To keep executives traveling while containing costs, companies will need to source smarter, tighten travel policies, strengthen compliance and adopt online booking tools, travel specialist advises
New York, NY — November 2, 2006 — Continuing demand for corporate travel without a commensurate lift in supply will push costs higher across the board in 2007, with airfares worldwide forecast to increase, albeit at a slower pace than in 2006, and hotel rates pegged to remain at heightened 2006 levels and surge in key business centers, according to the American Express Global Business Travel Forecast.
"Keeping executives on the road while holding budgets in check will be a challenge for organizations in 2007," said Mike Streit, vice president and global leader for American Express Business Travel, Advisory Services. "For instance, as compared to 2006, the Forecast indicates an average domestic North America trip inclusive of air fare, car rental and hotel stay will increase $46, or 4.5 percent, in 2007, and an average international trip with its airfare and hotel stay will increase $180, or 4.6 percent."
The American Express Business Travel Forecast prepared by Advisory Services shows a 3-5 percent increase in global domestic economy fares, and a 3-7 percent rise in global international business-class fares. Moderate airfare increases are expected as airlines pare back fare hikes, corporations focus on smarter buying and traveler security remains an area of concern.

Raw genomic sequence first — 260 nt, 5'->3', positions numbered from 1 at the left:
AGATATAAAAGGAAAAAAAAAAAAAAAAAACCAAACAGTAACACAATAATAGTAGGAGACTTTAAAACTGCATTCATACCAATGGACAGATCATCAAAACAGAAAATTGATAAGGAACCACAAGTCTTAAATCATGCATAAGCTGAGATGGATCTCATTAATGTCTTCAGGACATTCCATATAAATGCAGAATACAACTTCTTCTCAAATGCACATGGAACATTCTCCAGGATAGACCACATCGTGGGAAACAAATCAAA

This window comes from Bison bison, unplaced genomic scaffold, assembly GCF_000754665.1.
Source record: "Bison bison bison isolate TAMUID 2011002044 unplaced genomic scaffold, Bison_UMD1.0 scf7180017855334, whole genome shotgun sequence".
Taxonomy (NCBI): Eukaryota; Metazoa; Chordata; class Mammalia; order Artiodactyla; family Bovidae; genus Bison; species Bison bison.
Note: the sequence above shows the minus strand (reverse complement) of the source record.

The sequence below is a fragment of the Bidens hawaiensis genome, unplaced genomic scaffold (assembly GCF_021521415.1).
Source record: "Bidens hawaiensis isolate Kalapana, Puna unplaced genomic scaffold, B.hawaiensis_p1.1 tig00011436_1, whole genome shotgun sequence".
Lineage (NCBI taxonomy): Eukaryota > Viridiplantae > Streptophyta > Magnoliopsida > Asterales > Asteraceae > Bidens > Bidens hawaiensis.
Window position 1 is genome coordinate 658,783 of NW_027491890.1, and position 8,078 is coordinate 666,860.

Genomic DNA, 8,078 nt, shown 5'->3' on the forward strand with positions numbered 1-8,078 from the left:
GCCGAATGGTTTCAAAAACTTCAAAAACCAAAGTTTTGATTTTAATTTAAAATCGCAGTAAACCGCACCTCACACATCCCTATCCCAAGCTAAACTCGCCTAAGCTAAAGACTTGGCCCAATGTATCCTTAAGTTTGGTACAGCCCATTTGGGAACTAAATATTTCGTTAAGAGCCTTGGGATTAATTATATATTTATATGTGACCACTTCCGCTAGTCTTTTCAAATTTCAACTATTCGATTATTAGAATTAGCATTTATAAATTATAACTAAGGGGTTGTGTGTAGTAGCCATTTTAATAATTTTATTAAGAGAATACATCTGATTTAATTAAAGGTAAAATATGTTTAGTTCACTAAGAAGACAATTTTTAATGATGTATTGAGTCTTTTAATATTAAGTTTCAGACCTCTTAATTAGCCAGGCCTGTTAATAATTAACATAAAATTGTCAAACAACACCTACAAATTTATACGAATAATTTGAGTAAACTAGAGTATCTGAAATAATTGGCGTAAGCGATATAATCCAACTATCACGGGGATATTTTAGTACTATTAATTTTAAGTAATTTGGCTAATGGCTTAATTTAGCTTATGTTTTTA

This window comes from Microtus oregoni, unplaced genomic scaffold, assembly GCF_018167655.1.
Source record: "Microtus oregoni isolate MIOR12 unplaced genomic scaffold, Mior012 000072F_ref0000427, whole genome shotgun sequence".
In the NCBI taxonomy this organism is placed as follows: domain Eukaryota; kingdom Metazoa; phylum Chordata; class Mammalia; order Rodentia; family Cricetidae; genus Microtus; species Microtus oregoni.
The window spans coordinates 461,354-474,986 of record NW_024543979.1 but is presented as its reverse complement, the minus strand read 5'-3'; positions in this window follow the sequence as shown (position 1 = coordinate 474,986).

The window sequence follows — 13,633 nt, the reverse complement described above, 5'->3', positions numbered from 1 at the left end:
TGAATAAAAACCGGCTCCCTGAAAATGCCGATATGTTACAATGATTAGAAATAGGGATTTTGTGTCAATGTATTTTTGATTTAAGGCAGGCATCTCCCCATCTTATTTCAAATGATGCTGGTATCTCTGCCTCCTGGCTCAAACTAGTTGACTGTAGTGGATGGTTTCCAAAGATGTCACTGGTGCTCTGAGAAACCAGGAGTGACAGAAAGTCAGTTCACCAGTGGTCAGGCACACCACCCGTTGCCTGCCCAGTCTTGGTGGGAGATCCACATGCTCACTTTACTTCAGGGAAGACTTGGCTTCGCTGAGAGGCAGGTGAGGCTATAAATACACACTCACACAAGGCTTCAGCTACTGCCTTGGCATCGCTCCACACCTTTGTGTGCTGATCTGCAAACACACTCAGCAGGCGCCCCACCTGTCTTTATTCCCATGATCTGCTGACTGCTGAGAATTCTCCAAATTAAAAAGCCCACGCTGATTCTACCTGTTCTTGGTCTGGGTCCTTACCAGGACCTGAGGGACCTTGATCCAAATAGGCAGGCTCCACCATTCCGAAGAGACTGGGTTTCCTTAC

Meanwhile, skyrocketing demand for hotels across all regions will continue to give hoteliers more control over negotiations, with few downward pressures available to stabilize pricing. Rising occupancy, limited supply growth and competition between leisure and corporate travelers will leave hotels with the confidence to increase transient rates.
Increases forecast for properties in North America range from 2-6 percent for mid-range hotels and 3-8 percent upper-range properties. In the Europe/Middle East/Africa (EMEA) region, the forecast ranges from 2-5 percent to 3-6 percent; for Asia-Pacific, 0-25 percent to -1-25 percent; and for Latin America and the Caribbean, 2-4 percent to 4-7 percent.
The Corporate Response
"We anticipate that more organizations will ramp up their procurement focus, implement new technology tools at the point of booking, update and strengthen their travel policies and focus on traveler behavior to ensure that negotiated savings are fully realized," added Streit.
He said that the migration to online booking, already well underway in North America, and the "visual guilt" associated with fare transparency will gain even more momentum as a strategic imperative across other regions of the globe. "We also expect to see a growing number of corporations zero in on corporate meetings spending as this area, until now, has been under-examined and is ripe for savings and control opportunities," Streit continued.
Global Air Trend Highlights
Airfares are expected to climb in 2007, though low-cost carrier penetration continues to dampen prices across the global airline industry. In North America, the continued emergence of low-cost carriers, along with weaker demand, will be balanced by reduced capacity and industry consolidation.
"Compliance-to-policy and tighter controls are necessary as airlines reduce capacity, increase fares and work with more sophisticated yield and contract management technology," noted Streit. "Containing costs often becomes as simple as communicating with your travelers about doing the right thing."
In Europe, upward pricing pressure continues to take hold in most regions. More passenger traffic and higher oil prices will be offset by continued low-cost carrier growth, increased capacity on high-traffic routes and competitive fare structure changes.